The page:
Five years after a bankruptcy filing closed all of the Bennigan’s restaurants in North Jersey, the Irish-themed bar-and-grill chain is back in business here. Investors supporting the resurrection of the brand are betting that the way to become the next big thing in the casual-dining sector is to bring back an old favorite.

An Italian-American chief executive with roots in New York’s Little Italy and two 40-something sons of Indian immigrants are leading the local revival of a chain best known for being the place where you can celebrate St. Patrick’s Day every day.

The first New Jersey example of the made-over Bennigan’s opened last month in Saddle Brook, on the site of a former Bennigan’s that has sat empty since 2008.

Bar-and-grill fight

The revived Bennigan’s will have to battle for market share with three other casual-dining, bar-and-grill restaurant chains that already have a presence in North Jersey.

Applebee’s – The country’s largest casual-dining chain, Applebee’s has some 2,000 locations in 49 states, with annual sales of more than $4 billion. The company, based in Kansas City, Mo., was founded in 1980. There are six Applebee’s in Bergen and Passaic counties.

T.G.I Friday’s – Founded in 1965, it has more than 900 restaurants in 61 countries and annual U.S. sales of close to $2 billion. It is owned by Carlson Cos., a privately held hotel, restaurant and travel corporation based in Minnesota. It has four restaurants in Bergen and Passaic counties.

Houlihan’s – Founded in 1972, Houlihan’s has about 80 locations, mostly in the Midwest and East. Based in Leawood, Kan., it is owned by private equity investors and has annual sales of about $250 million. There are three Houlihan’s in Bergen and Passaic counties

Bennigan’s – Founded in 1976 in Atlanta, Bennigan’s grew rapidly in the 1980s and 1990s, then filed for bankruptcy in 2008. The private-equity firm Atalaya Capital Management bought the chain and introduced a plan to revive the brand in 2011. There are 85 Bennigan’s restaurants, and the first new-concept Bennigan’s in New Jersey opened last month in Saddle Brook, on the site of a former Bennigan’s.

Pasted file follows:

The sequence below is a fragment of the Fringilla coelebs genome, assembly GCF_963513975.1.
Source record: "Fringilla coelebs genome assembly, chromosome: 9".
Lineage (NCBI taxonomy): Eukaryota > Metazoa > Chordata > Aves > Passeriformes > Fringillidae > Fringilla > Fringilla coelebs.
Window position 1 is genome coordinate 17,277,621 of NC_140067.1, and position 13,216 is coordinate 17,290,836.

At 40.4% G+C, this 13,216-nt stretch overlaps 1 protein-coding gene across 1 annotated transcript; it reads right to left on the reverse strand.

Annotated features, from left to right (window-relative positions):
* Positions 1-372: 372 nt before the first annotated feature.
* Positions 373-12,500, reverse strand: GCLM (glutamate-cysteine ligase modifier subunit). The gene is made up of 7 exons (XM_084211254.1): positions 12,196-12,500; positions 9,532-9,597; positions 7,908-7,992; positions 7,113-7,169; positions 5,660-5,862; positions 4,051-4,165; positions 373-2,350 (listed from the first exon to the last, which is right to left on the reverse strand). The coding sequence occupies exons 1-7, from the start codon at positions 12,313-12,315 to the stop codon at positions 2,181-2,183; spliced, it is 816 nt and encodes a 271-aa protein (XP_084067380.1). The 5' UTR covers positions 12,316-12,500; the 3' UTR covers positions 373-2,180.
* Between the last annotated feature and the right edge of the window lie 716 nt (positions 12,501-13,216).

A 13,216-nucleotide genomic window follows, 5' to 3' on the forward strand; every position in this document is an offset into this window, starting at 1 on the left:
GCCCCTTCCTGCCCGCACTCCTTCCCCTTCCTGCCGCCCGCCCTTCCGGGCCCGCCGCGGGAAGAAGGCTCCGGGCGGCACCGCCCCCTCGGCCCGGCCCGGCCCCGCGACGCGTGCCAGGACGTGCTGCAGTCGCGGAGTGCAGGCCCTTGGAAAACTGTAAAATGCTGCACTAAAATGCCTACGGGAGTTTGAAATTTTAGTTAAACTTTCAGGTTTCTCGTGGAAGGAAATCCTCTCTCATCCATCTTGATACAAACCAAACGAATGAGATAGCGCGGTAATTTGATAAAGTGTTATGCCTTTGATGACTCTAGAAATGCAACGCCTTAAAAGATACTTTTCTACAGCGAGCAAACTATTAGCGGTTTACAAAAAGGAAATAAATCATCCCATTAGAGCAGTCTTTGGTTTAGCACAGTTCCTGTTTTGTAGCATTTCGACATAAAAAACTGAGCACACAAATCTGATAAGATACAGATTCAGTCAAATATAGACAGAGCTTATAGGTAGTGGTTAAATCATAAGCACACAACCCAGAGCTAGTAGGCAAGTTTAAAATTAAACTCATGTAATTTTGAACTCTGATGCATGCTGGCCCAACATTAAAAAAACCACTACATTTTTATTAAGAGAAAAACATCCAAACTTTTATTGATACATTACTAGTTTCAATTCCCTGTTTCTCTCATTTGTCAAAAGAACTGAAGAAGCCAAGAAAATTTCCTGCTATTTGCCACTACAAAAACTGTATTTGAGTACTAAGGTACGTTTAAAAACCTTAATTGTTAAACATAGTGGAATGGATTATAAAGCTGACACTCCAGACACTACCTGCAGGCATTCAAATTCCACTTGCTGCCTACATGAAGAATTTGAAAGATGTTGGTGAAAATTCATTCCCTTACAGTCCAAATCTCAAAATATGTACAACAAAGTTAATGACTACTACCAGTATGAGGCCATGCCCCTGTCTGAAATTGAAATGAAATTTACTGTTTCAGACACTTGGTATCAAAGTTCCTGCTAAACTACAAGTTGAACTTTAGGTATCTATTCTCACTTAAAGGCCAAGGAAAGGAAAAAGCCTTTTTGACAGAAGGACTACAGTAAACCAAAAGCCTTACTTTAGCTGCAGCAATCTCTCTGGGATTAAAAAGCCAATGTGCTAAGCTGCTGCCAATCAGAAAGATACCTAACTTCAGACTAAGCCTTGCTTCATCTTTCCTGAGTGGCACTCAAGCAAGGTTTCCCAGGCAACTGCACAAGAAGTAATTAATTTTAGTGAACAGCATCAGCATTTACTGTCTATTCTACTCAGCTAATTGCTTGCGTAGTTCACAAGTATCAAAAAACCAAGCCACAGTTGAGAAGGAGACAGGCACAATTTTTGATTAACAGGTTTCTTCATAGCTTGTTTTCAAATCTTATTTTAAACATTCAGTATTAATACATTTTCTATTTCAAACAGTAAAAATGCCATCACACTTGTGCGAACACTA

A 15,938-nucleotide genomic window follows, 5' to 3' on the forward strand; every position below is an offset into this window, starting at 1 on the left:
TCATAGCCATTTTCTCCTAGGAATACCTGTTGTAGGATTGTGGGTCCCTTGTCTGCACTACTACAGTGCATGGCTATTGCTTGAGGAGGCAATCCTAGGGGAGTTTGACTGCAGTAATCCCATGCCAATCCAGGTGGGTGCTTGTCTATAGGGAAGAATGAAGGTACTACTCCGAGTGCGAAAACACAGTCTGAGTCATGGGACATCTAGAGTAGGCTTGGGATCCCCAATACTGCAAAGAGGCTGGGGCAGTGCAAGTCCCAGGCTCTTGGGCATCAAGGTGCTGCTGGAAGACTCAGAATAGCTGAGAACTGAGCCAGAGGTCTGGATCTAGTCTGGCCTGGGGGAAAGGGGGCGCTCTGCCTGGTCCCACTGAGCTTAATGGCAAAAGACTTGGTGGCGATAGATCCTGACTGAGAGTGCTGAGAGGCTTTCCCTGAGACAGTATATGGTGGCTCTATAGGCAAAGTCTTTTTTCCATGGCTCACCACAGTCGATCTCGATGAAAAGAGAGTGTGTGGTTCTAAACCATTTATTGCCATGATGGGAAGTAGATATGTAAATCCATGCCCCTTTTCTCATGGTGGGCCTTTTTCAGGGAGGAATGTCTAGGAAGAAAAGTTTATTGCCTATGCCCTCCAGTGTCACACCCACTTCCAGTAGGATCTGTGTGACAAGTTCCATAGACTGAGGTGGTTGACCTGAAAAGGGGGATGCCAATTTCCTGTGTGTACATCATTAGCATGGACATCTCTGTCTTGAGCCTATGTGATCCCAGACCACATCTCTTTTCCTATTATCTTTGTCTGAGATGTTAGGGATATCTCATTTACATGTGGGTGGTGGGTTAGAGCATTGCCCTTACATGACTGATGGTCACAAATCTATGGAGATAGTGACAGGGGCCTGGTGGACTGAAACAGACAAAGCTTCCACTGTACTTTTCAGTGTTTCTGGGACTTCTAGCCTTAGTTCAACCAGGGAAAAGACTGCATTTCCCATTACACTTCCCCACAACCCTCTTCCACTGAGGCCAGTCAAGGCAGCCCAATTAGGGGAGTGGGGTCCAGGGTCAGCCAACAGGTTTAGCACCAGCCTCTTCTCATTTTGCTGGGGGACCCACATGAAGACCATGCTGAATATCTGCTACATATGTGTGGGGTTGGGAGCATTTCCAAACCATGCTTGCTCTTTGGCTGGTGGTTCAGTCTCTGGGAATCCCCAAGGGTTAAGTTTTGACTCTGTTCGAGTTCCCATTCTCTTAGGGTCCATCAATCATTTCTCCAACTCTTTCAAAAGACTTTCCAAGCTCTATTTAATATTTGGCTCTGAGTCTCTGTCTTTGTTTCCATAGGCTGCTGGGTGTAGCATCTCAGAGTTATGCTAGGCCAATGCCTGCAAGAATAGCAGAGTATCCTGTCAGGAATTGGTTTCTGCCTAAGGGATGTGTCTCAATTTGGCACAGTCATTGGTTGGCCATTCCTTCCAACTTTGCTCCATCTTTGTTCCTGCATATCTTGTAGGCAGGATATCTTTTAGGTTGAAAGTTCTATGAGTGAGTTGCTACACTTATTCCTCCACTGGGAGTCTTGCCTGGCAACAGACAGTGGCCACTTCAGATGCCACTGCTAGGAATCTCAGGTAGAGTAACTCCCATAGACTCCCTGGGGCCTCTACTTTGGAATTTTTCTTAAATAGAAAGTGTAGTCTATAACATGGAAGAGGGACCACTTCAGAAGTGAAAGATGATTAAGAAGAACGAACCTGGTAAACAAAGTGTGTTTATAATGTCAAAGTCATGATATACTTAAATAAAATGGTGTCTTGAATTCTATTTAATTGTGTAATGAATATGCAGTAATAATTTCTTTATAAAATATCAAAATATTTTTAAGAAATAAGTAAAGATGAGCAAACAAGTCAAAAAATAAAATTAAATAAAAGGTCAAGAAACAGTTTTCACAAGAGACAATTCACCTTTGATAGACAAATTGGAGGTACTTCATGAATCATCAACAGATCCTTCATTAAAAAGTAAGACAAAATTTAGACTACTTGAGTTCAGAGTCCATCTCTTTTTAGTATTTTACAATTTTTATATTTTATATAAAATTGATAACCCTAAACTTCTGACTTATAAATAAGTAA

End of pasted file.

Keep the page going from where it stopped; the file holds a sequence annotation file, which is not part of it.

“We love the brand,” said Suketu Shah, one of the new franchise owners. “We both used to go to Bennigan’s all the time, and we were nostalgic for the brand.”

The restaurants have been given a new logo, a new one-page menu, and a brighter, more modern interior design.

But Bennigan’s is going to face the same bar-and-grill rivals that made survival difficult in the past – chains like Applebee’s, Houlihan’s and T.G.I. Friday’s – as well as fresh competition from the explosion of fast-casual restaurants like Chipotle and Smashburger.

Bennigan’s reopening comes as restaurants are reporting their worst three months since 2010, according to the Knapp-Track Index of monthly restaurant sales. Diners facing higher payroll taxes are cutting back on eating out.

It’s not expected to become easier. The research firm NPD Group is forecasting that the restaurant industry will essentially be flat over the next decade, meaning any chains that gain customers will be stealing them from other restaurants.

“It really is going to be a battle for market share, and those who are the most creative, the most innovative and best able to meet consumers’ wants and needs will win,” said Bonnie Riggs, restaurant industry analyst for NPD.

“There’s lots of potential competitors out there” for Bennigan’s, said Alan Liddle, an editor at Nation’s Restaurant News.

But, he said, the starting-over story may give Bennigan’s an edge.